Plaintiffs rely on FED.R.CIV.P. ("Rules") 15(b) and 54(c) in support of their Motion to avoid striking the statutory penalty award that would occur if the court grants the PCOA's Motion For Judgment As A Matter Of Law without recharacterizing the Bane Act claim as a Ralph Act claim. They ask the court to "construe the pleadings as amended pursuant to Rule 15(b)[*fn1 ] to state a claim under the Ralph Act, Civil Code § 51.7, providing for imposition of the $25,000 penalty" or "in the alternative, the Court should sustain the jury's $25,000 award as relief to which plaintiff is entitled pursuant to Rule 54(c)."*fn2 Opp./Mot. 15:15-19. Plaintiffs support their arguments with authority demonstrating Bane Act cases and Ralph Act cases have been sometimes loosely treated by litigants and courts as associated with the Unruh Civil Rights Act, with the technical distinctions not always clearly delineated. See, e.g., Stamps v. Superior Court, 136 Cal.App.4th 1441, 1449-50 (2006) (an employment discrimination case discussing and distinguishing Bane Act and Ralph Act civil rights actions from Unruh Civil Rights actions).

Plaintiffs contend: "The primary difference between the Ralph Act and the Bane Act is that the Ralph Act requires that the intimidation by threat of violence be committed against persons or property because of their membership in a protected class" (Cal. Civ. Code § 51.7(a)), whereas "the Bane Act does not limit its protection to specific protected classes -- it extends protection to all persons whose state or federal rights are violated, regardless of their membership in a protected class" (Cal. Civ. Code § 52.1(a)). Opp./Mot. 7:21-27. Plaintiffs argue in this case "the same evidence establishing the threat of violence in violation of the Bane Act established the threat of violence and acts of intimidation under the Ralph Act" because the conduct involved sexual harassment in violation of the Fair Housing Act and FEHA, necessarily implicating the protected class status of sex or gender. Opp./Mot. 8:5-11. They conclude "the nature of the federal and state laws interfered with here necessarily imported a 'because of sex' requirement into the Bane Act Violation," supported by jury instructions, warranting construction as de facto a Ralph Act claim. Opp./Mot. 8:24-2 . As Reed prevailed on her allegations of the underlying misconduct, plaintiffs argue she is entitled to the civil penalty award available to her under the Ralph Act, and the pleading should be amended to save that award by replacing the Bane Act citation with the Ralph Act citation, with the trial construed as having actually proceeded under the Ralph Act.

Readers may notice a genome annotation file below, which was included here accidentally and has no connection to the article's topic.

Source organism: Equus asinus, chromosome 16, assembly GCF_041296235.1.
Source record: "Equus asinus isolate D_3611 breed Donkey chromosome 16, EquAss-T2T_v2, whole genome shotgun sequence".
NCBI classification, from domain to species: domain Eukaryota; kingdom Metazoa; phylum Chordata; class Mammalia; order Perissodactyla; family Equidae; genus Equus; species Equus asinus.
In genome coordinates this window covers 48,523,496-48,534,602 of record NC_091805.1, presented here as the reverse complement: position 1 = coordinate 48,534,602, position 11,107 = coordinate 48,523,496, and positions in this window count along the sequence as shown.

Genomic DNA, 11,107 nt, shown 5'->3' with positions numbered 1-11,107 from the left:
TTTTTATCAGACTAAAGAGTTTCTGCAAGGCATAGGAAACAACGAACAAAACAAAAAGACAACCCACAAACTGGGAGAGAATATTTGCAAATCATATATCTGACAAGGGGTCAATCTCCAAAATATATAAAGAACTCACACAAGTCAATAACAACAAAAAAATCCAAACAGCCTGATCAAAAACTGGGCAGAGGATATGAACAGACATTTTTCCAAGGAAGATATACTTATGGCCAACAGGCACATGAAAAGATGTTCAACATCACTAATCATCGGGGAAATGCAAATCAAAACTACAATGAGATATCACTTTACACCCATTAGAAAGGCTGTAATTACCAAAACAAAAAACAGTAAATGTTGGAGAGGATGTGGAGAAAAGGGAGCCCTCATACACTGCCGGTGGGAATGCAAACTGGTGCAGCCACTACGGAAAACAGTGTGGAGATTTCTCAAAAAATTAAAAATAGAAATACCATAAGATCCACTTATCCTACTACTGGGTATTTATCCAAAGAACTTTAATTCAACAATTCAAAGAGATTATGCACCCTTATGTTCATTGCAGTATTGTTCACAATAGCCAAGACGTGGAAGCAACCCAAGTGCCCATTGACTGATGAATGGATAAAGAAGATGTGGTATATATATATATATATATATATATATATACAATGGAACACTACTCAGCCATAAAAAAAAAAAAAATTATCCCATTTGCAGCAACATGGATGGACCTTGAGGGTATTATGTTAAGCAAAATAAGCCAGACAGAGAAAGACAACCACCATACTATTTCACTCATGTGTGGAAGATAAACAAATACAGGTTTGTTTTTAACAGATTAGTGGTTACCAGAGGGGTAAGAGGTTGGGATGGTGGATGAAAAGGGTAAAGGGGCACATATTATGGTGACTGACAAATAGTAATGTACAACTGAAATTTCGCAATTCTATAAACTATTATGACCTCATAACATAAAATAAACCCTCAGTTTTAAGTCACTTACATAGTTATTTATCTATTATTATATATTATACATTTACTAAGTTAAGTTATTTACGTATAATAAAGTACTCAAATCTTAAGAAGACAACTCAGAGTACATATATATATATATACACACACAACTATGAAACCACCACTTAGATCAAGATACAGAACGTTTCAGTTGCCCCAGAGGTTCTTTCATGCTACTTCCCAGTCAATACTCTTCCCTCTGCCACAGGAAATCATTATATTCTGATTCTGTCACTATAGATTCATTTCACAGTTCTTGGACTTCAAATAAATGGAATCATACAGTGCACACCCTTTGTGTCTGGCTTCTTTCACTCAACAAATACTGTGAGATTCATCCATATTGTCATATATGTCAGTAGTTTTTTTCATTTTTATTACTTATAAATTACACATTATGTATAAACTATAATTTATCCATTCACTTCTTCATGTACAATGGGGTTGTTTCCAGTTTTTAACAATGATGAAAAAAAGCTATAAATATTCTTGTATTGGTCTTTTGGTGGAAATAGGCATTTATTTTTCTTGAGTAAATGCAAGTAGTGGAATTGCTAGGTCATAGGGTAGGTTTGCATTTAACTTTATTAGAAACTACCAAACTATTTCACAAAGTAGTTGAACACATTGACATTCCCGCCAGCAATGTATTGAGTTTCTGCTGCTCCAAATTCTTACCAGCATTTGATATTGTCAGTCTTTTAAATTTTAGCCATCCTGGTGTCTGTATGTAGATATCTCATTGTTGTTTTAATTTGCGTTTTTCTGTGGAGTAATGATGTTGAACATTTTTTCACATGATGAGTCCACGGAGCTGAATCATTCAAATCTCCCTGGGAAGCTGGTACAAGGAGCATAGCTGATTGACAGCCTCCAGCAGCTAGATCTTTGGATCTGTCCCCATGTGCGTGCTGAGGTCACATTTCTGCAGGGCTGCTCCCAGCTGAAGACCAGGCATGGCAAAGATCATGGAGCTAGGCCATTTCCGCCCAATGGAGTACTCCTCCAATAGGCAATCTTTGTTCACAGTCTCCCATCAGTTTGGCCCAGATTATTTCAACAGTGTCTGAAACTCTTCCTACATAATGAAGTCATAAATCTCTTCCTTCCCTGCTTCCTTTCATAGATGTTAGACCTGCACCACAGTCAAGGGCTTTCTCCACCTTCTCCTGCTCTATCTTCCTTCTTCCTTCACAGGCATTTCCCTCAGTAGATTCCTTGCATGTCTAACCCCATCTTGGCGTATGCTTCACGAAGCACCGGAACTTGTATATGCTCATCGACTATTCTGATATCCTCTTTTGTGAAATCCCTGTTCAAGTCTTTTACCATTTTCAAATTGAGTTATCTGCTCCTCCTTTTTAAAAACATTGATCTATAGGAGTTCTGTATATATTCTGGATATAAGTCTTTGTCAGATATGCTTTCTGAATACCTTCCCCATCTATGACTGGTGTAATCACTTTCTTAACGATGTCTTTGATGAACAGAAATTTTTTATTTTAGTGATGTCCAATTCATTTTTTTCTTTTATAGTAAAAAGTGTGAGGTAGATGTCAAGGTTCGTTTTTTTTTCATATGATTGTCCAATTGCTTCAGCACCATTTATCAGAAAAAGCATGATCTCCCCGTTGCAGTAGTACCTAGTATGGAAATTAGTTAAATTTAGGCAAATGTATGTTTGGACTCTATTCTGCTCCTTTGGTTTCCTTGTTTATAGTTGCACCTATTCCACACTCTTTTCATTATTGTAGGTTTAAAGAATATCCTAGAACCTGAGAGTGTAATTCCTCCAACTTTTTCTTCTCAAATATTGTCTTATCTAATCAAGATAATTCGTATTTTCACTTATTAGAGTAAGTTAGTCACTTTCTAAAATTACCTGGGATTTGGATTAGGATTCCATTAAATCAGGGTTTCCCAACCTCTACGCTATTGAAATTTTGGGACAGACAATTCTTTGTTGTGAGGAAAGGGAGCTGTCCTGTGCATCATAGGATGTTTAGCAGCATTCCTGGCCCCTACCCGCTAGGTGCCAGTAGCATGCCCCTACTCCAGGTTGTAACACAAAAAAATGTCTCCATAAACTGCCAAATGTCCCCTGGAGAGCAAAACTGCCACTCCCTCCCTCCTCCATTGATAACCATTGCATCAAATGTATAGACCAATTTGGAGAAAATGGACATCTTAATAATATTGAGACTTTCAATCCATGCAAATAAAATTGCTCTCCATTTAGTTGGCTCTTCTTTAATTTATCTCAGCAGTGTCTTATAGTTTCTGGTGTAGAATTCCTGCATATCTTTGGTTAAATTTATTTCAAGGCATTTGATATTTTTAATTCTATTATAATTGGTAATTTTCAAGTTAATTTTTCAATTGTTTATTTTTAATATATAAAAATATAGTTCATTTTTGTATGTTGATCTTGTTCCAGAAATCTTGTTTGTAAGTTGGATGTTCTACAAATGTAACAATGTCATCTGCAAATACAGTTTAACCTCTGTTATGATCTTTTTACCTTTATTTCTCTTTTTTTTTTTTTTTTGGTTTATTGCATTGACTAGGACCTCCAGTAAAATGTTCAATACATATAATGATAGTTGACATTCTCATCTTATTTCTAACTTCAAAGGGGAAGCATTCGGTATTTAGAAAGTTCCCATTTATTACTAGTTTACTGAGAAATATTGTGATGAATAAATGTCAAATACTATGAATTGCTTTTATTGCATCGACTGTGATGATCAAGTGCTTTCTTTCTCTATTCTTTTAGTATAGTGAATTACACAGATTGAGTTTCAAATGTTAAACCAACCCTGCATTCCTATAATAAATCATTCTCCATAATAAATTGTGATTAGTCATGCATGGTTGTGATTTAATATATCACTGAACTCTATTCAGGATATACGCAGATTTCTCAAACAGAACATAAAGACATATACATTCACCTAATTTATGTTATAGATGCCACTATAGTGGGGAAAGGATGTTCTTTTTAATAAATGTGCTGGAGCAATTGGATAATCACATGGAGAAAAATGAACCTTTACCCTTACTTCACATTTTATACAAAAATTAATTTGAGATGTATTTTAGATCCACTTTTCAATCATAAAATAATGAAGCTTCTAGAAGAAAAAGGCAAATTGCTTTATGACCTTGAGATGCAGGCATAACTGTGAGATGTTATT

The court finds, as plaintiffs argue, there was no seriously erroneous result in the award of the $25,000 civil penalty because the evidence and prosecution of this case were adequate to support a finding for plaintiffs under either the Bane Act or the Ralph Act, and it was contemplated throughout the proceedings that if liability were found from the underlying conduct, the jury was to award a $25,000 statutory civil penalty, which it did. The court finds the case was tried in substance as sexual harassment, with the violation proved to the satisfaction of the jury and with no reversibly erroneous result as to liability. Accordingly, the court GRANTS plaintiffs' motion to conform the pleading to the evidence and to substitute the designation of the Ralph Act for the pleading-denominated Bane Act theory of recovery. A $25,000 civil penalty is available to a prevailing individual plaintiff under the Ralph Act. Accordingly, the jury's civil penalty award will not be disturbed.

For all the foregoing reasons, IT IS HEREBY ORDERED:

1. Plaintiff's Motion For Injunctive Relief is DENIED.

2. Defendant's Motion For Judgment As A Matter Of Law to acknowledge no $25,000 civil penalty is available to private persons suing under the Bane Act is GRANTED.

3. Plaintiffs' Motion To Amend The Pleading is GRANTED, to substitute for the denominated Bane Act claim a ...